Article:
As a teenager, Markus Jeschaunig made films. But not just the occasional video of him and his mates messing around. Real films: over the course of two years he directed a feature-length following his script, with 18 actors, and a premiere at the Annenhof cinema in Graz. He dismisses it as “just a hobby”, but admits that it was valuable experience of “how to get a lot of different people working in one direction together”, adding: “It was important that I saw the project through.” This is just how Jeschaunig is today: self-deprecating and yet defiantly stubborn; quietly reflective, while at the same time burning with commitment.
When the time came to decide what to study, it was a toss-up between film and architecture. Architecture won. He sees a close link between the two disciplines: both processes require various technicians— either lighting experts and cameramen, or bricklayers and tilers. The script is the equivalent of the architectural plans, a schematic abstract waiting to be realised in space by a film director or an architect, who brings together all of the elements to create a visible artistic result. And this is the main point of his analogy: “Whatever I did, I always wanted to produce a tangible result at the end of it”.
Rather than the TU Graz, it was the Kunstuni Linz that appealed to Jeschaunig as a place where architectural studies were embedded in the arts, not the sciences. However, he and a group of other students eventually became so frustrated with the old-fashioned approach to urban planning taught by their professor, an outstanding historian with no interest in contemporary ideas that they ended up leaving the university and setting up on their own. Five of them formed the FLAUM research laboratory for public space. “If we couldn’t do it with him, we would do it ourselves – DIY learning. It was all about the concept of agency and the ability to act alone”.
The Flaumlabor (literally ‘fluffy laboratory’ – i.e. the notion of soft space in contrast to the hard concrete city) won a residency at the Architekturforum in Linz (afo), where they were given workspace and could stage an exhibition. They set out to explore urban space with a situationist approach, conducting experiments in urban perception such as following people’s routes, or riding the tram from one end of the line to the other and observing the city.
They also set up a series of workshops and lectures, boldly inviting the most interesting architectural thinkers they could find. Jeschaunig was happy to discover that he could persuade these people to come to Flaumlabor and talk for free—another brick in the development of his self-confidence. One of these was Liza Fior from muf architects in London (curators of the British Pavilion at the Venice architectural biennale and one of Britain’s most remarkable studios of art and architecture). “I was touched by the spirit of muf, it was a very important encounter for me. These were people who were trained as architects but who acted as both artists and social workers”. muf’s projects are socially oriented, they are “responsible individuals, not profit-hungry” - they will even finance the projects themselves if necessary.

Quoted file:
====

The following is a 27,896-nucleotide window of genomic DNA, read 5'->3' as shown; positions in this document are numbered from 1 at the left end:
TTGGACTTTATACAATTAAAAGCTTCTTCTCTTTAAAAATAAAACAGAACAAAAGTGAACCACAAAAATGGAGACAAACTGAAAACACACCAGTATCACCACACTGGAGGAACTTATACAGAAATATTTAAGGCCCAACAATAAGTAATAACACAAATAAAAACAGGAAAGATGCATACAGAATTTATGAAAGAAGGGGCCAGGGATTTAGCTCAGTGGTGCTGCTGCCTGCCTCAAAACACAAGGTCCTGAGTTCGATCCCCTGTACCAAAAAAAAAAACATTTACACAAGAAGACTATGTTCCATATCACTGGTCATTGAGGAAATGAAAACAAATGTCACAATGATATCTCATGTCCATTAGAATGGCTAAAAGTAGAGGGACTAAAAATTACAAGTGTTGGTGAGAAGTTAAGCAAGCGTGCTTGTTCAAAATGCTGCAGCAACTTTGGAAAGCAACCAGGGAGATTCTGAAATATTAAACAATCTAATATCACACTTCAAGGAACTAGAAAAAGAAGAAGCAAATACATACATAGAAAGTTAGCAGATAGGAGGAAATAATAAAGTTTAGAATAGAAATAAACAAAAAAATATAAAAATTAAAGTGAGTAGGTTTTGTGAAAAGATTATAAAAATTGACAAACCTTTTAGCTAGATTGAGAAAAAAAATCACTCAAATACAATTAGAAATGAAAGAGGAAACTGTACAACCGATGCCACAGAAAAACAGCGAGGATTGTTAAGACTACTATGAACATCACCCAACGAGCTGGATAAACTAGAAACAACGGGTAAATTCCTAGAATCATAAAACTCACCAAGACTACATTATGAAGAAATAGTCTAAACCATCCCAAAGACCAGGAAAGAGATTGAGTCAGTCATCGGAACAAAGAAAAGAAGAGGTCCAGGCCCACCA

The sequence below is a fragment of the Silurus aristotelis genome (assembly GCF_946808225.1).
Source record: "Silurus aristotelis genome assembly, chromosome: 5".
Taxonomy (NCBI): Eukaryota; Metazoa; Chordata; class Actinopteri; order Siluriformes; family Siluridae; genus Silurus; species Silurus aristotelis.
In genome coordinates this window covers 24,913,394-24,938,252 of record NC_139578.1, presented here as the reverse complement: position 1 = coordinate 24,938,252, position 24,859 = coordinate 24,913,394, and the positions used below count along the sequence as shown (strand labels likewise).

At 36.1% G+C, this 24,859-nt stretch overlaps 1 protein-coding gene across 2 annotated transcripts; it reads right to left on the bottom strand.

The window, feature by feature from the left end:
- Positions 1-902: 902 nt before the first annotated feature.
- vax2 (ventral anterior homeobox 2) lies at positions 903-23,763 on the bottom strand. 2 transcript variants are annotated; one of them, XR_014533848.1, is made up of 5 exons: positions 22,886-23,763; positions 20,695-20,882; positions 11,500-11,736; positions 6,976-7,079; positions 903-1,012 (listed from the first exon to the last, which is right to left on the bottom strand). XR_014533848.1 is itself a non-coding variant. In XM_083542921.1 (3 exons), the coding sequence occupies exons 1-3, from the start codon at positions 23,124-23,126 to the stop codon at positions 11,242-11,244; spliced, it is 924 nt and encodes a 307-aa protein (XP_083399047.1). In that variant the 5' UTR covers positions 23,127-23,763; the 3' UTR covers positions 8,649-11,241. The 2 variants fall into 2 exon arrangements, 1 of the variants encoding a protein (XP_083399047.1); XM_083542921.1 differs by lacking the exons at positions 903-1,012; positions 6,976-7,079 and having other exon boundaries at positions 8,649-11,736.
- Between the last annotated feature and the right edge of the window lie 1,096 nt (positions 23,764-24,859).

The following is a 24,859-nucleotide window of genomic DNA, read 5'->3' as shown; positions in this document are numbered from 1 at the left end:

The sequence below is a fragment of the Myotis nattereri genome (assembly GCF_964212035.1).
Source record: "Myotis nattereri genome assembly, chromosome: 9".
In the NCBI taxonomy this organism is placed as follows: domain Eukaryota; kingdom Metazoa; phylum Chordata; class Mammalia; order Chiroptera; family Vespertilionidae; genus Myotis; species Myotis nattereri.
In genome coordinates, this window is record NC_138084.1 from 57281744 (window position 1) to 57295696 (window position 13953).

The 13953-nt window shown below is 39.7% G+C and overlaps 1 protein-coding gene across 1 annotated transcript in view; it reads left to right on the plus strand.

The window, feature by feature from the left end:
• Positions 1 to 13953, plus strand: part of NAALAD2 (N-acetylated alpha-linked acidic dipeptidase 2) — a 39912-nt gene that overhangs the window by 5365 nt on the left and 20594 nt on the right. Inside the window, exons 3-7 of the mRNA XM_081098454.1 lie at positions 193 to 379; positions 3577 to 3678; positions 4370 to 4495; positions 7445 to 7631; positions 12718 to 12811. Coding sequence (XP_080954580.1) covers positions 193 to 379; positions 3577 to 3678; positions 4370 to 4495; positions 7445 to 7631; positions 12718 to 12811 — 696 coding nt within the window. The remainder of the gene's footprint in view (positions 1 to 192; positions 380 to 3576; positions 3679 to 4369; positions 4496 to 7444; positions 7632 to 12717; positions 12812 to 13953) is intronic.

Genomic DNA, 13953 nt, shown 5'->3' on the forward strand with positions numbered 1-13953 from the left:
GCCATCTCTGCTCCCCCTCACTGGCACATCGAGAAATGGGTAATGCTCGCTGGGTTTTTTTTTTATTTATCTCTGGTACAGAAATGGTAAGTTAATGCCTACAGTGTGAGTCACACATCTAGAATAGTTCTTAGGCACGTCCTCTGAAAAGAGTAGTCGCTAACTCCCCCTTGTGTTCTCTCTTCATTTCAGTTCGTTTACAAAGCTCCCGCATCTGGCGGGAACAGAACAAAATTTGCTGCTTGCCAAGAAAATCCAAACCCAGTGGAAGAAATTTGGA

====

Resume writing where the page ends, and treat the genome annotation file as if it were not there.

Flaumlabor’s final product was a script that documented their year of mental mapping and experimentation, shown at an exhibition. They invited their professor to the opening, eager to show him what they had managed to achieve on their own. He didn’t attend.
Another important upshot of Flaumlabor was a trip to Istanbul, where Jeschaunig began later – during his Erasmus year at Mimar Sinan Fine Arts University Istanbul - to experiment with the concept of the “lineal walk”. He describes this as a “documentary capturing a moment in time”: if one sees the process of evolution in a city in terms of friction, then cutting a line through this makes a plane sectional view of the process. It is the confrontation of a naturally formed territory with a line, with a geometry that this grown territory does not usually know.